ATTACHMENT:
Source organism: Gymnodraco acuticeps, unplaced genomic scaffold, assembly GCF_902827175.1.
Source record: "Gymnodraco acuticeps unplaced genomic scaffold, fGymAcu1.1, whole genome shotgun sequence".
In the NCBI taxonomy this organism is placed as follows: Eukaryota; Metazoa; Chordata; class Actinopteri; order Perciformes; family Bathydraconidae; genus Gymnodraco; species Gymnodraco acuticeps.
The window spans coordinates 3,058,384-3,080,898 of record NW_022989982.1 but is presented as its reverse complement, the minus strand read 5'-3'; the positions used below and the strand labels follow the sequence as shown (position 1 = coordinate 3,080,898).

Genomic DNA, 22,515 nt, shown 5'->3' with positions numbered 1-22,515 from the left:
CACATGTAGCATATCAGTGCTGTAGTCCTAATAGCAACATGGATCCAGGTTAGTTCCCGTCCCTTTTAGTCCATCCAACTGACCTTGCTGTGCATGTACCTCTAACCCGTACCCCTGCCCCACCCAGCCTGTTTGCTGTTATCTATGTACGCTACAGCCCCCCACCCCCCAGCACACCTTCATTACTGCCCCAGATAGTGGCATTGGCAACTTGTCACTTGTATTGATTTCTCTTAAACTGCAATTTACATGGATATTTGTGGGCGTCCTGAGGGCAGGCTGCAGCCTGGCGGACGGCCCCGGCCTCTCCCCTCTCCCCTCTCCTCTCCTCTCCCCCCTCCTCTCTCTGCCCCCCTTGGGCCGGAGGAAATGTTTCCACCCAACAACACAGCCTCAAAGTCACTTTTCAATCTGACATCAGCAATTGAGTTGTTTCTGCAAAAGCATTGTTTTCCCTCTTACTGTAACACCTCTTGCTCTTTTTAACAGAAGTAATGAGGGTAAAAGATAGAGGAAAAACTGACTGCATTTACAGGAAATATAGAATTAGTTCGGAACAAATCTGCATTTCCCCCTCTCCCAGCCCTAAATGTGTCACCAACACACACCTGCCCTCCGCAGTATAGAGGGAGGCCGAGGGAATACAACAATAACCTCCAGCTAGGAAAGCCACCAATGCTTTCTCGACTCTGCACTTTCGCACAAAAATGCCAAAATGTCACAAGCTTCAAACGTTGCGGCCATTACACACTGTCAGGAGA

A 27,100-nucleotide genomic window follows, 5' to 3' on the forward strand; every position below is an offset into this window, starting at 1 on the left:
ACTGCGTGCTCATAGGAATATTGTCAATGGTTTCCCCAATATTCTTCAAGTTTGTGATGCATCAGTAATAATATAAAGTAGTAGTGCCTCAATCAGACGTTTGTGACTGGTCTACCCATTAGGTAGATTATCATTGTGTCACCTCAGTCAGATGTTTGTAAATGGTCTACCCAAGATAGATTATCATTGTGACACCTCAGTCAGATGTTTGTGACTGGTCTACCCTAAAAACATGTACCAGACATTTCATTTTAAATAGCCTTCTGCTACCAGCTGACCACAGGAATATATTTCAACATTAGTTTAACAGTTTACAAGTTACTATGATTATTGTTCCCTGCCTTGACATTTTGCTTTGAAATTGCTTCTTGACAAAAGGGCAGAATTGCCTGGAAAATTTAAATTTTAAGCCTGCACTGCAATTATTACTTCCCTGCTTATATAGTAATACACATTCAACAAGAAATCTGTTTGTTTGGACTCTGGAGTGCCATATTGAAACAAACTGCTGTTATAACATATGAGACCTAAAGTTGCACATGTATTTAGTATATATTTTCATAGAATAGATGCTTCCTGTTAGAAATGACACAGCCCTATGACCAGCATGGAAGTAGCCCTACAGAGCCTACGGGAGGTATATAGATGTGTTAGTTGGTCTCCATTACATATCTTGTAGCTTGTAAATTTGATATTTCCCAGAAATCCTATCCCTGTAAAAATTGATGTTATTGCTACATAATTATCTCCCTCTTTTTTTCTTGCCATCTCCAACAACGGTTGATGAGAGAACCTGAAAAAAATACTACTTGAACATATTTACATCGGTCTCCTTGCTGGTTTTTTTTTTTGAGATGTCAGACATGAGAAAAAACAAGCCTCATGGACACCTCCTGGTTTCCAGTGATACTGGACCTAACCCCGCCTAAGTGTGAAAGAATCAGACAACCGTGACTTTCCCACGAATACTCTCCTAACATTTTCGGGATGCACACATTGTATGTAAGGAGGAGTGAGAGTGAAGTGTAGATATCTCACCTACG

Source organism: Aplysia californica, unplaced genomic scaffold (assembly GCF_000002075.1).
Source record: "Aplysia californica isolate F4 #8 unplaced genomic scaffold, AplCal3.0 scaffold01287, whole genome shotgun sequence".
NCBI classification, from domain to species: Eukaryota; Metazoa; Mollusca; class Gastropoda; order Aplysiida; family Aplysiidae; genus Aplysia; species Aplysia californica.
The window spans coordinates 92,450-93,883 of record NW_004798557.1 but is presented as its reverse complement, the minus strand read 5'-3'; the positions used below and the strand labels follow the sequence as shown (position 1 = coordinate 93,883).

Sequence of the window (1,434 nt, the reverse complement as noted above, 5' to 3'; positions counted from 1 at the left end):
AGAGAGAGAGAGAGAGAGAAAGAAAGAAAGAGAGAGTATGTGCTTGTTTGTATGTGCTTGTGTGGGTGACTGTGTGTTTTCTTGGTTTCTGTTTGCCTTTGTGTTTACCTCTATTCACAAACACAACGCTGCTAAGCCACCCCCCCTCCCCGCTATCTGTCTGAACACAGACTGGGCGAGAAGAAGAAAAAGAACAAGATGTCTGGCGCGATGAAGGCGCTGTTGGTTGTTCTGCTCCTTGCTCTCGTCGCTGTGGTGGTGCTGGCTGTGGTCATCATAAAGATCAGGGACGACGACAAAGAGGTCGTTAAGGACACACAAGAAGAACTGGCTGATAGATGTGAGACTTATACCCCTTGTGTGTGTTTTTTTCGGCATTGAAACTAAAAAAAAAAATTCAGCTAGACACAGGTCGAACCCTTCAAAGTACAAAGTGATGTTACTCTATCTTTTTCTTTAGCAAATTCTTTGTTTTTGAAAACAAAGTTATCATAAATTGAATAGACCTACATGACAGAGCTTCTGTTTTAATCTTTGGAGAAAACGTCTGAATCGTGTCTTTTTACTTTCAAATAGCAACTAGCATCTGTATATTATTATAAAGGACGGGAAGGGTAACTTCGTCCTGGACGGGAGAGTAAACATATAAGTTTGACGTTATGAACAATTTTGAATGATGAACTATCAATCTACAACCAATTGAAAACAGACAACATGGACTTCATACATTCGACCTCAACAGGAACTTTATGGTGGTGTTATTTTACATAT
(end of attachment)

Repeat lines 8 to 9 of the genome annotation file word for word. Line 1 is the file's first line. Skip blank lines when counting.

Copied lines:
ACTGCGTGCTCATAGGAATATTGTCAATGGTTTCCCCAATATTCTTCAAGTTTGTGATGCATCAGTAATAATATAAAGTAGTAGTGCCTCAATCAGACGTTTGTGACTGGTCTACCCATTAGGTAGATTATCATTGTGTCACCTCAGTCAGATGTTTGTAAATGGTCTACCCAAGATAGATTATCATTGTGACACCTCAGTCAGATGTTTGTGACTGGTCTACCCTAAAAACATGTACCAGACATTTCATTTTAAATAGCCTTCTGCTACCAGCTGACCACAGGAATATATTTCAACATTAGTTTAACAGTTTACAAGTTACTATGATTATTGTTCCCTGCCTTGACATTTTGCTTTGAAATTGCTTCTTGACAAAAGGGCAGAATTGCCTGGAAAATTTAAATTTTAAGCCTGCACTGCAATTATTACTTCCCTGCTTATATAGTAATACACATTCAACAAGAAATCTGTTTGTTTGGACTCTGGAGTGCCATATTGAAACAAACTGCTGTTATAACATATGAGACCTAAAGTTGCACATGTATTTAGTATATATTTTCATAGAATAGATGCTTCCTGTTAGAAATGACACAGCCCTATGACCAGCATGGAAGTAGCCCTACAGAGCCTACGGGAGGTATATAGATGTGTTAGTTGGTCTCCATTACATATCTTGTAGCTTGTAAATTTGATATTTCCCAGAAATCCTATCCCTGTAAAAATTGATGTTATTGCTACATAATTATCTCCCTCTTTTTTTCTTGCCATCTCCAACAACGGTTGATGAGAGAACCTGAAAAAAATACTACTTGAACATATTTACATCGGTCTCCTTGCTGGTTTTTTTTTTTGAGATGTCAGACATGAGAAAAAACAAGCCTCATGGACACCTCCTGGTTTCCAGTGATACTGGACCTAACCCCGCCTAAGTGTGAAAGAATCAGACAACCGTGACTTTCCCACGAATACTCTCCTAACATTTTCGGGATGCACACATTGTATGTAAGGAGGAGTGAGAGTGAAGTGTAGATATCTCACCTACG

Source organism: Aplysia californica, unplaced genomic scaffold (assembly GCF_000002075.1).